Nowhere in the West Bank do Israeli settlers and Palestinians live in closer proximity or with greater animosity than in Hebron. A few hundred biblically inspired Jews reside in the heart of the ancient city, protected by around 4,000 soldiers, amid a Palestinian population of 170,000. 

Hebron is the oldest Jewish community in the world. Jews have lived in Hebron almost continuously throughout the Byzantine, Arab, Mameluke, and Ottoman periods, and it was only in 1929 — as a result of an Arab pogrom in which 67 Jews were murdered and the remainder forced to flee — that the city became temporarily free of Jews. Under Jordanian control from 1949 to 1967 Jews not only were forbidden to live in Hebron but were barred from entering the Tomb of the Patriarchs, while authorities undertook a systematic campaign to obliterate any evidence of Jewish history in the city. Shortly following Israel’s victory in the 1967 Six-Day War, the Jewish community of Hebron was re-established, and Israelis live there today in accordance to the terms of the 1997 Hebron Agreement signed by the Palestinian Authority.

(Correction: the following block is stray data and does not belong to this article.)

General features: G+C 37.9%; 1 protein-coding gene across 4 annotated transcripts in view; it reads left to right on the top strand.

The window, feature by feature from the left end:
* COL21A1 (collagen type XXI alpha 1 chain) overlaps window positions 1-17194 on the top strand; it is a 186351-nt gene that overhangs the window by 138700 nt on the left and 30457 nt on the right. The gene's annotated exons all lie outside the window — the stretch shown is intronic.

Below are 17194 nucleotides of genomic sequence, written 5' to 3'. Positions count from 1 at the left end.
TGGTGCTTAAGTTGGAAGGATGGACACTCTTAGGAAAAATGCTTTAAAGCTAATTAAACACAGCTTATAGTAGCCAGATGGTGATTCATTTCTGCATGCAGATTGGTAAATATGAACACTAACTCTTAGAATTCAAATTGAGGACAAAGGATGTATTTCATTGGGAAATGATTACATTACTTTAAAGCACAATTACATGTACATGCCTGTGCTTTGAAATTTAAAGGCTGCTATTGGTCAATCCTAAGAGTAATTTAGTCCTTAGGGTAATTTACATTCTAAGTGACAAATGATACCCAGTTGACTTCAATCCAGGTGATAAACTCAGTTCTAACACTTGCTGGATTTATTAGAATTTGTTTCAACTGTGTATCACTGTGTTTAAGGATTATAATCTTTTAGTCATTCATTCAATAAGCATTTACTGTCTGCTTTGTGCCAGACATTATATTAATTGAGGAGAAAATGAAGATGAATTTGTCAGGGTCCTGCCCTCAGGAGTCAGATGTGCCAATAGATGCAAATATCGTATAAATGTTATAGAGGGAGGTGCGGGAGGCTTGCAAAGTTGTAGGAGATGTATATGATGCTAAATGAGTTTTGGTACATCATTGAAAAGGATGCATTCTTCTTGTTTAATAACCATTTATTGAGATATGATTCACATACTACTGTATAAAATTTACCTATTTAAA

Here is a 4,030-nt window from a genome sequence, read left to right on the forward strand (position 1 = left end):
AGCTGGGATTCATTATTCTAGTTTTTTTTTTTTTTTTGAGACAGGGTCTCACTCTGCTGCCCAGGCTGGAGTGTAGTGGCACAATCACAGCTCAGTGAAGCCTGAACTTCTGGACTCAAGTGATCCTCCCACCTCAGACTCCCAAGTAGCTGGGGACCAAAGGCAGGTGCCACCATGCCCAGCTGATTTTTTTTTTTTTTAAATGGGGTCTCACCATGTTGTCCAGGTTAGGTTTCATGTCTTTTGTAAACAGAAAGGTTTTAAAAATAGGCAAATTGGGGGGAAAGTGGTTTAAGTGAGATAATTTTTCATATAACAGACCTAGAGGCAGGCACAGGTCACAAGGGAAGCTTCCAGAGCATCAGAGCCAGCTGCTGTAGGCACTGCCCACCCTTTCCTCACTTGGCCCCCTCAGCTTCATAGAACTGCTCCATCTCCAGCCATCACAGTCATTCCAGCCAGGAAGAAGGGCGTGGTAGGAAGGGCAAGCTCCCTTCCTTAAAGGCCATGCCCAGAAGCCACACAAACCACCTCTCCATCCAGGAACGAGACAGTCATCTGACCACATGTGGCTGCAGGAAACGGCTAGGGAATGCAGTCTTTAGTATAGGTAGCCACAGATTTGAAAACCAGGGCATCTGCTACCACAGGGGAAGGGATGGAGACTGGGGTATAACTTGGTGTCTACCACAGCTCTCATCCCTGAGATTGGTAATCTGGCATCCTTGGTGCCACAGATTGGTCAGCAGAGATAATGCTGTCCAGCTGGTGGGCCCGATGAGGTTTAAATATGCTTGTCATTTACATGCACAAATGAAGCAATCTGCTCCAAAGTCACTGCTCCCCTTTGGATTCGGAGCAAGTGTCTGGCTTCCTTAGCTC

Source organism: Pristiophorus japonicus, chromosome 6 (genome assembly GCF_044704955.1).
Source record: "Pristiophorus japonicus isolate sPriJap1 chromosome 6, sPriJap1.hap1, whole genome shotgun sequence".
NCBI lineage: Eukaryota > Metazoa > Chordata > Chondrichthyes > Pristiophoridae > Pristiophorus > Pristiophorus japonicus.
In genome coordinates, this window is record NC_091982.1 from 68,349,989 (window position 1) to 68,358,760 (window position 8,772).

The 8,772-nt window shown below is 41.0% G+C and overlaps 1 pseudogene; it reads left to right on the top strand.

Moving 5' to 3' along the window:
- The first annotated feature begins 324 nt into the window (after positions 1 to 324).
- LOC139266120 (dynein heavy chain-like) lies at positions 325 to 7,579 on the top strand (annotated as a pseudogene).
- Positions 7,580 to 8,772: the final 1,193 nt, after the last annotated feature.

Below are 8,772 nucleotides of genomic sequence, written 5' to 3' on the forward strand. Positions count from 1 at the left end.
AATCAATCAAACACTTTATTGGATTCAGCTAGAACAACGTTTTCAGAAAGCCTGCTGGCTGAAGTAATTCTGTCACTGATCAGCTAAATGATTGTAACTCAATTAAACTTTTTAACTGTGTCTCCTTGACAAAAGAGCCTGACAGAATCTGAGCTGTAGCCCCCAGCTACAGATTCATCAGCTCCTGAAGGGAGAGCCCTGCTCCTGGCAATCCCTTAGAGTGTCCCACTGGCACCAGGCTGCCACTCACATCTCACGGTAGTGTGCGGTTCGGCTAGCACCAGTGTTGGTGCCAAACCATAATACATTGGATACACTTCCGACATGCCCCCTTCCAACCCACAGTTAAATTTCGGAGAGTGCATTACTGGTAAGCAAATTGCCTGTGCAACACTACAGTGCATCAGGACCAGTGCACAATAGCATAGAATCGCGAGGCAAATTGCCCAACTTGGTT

Sherwood:

[A Palestinian named] Muslim, now 14, is well-known to the Israeli security forces in the East Jerusalem district of Silwan. A few minutes’ drive from the five-star hotels around the ancient walls of Jerusalem’s Old City, Silwan is wedged in a gulley, a dense jumble of houses along steep and narrow streets lined with car repair workshops and tired grocery stores.

It has always been a tough neighbourhood, but an influx of hardline settlers has created acute tensions, exacerbated by the aggression of their private armed security guards and demolition orders against more than 80 Palestinian homes. The area’s youths throw stones and rocks at the settlers’ reinforced vehicles, risking arrest by the ever-present police.

Jewish residents in the Jerusalem neighborhood of Sheikh Jarrah are in fact often attacked without cause.